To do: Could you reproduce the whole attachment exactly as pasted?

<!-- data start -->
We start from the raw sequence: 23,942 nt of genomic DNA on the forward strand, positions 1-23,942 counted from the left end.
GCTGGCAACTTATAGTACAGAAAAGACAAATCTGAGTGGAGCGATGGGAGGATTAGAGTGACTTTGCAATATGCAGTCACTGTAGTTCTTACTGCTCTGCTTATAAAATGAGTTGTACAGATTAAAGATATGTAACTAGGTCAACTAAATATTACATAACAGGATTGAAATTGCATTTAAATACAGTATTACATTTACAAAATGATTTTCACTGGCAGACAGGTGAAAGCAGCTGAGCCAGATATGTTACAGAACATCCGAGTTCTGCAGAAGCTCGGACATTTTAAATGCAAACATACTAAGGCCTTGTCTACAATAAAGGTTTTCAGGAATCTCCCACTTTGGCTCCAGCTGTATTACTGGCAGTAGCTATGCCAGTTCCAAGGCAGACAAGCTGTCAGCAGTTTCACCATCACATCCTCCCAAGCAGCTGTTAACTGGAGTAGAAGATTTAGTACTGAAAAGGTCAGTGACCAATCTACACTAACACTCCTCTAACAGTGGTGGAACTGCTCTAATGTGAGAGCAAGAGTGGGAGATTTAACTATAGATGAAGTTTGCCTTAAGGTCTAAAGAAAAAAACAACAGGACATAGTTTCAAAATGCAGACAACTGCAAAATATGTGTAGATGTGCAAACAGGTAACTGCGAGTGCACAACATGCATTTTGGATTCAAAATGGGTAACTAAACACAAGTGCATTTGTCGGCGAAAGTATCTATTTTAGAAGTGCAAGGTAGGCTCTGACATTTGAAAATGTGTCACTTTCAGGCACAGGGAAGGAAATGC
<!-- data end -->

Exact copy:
We start from the raw sequence: 23,942 nt of genomic DNA on the forward strand, positions 1-23,942 counted from the left end.
GCTGGCAACTTATAGTACAGAAAAGACAAATCTGAGTGGAGCGATGGGAGGATTAGAGTGACTTTGCAATATGCAGTCACTGTAGTTCTTACTGCTCTGCTTATAAAATGAGTTGTACAGATTAAAGATATGTAACTAGGTCAACTAAATATTACATAACAGGATTGAAATTGCATTTAAATACAGTATTACATTTACAAAATGATTTTCACTGGCAGACAGGTGAAAGCAGCTGAGCCAGATATGTTACAGAACATCCGAGTTCTGCAGAAGCTCGGACATTTTAAATGCAAACATACTAAGGCCTTGTCTACAATAAAGGTTTTCAGGAATCTCCCACTTTGGCTCCAGCTGTATTACTGGCAGTAGCTATGCCAGTTCCAAGGCAGACAAGCTGTCAGCAGTTTCACCATCACATCCTCCCAAGCAGCTGTTAACTGGAGTAGAAGATTTAGTACTGAAAAGGTCAGTGACCAATCTACACTAACACTCCTCTAACAGTGGTGGAACTGCTCTAATGTGAGAGCAAGAGTGGGAGATTTAACTATAGATGAAGTTTGCCTTAAGGTCTAAAGAAAAAAACAACAGGACATAGTTTCAAAATGCAGACAACTGCAAAATATGTGTAGATGTGCAAACAGGTAACTGCGAGTGCACAACATGCATTTTGGATTCAAAATGGGTAACTAAACACAAGTGCATTTGTCGGCGAAAGTATCTATTTTAGAAGTGCAAGGTAGGCTCTGACATTTGAAAATGTGTCACTTTCAGGCACAGGGAAGGAAATGC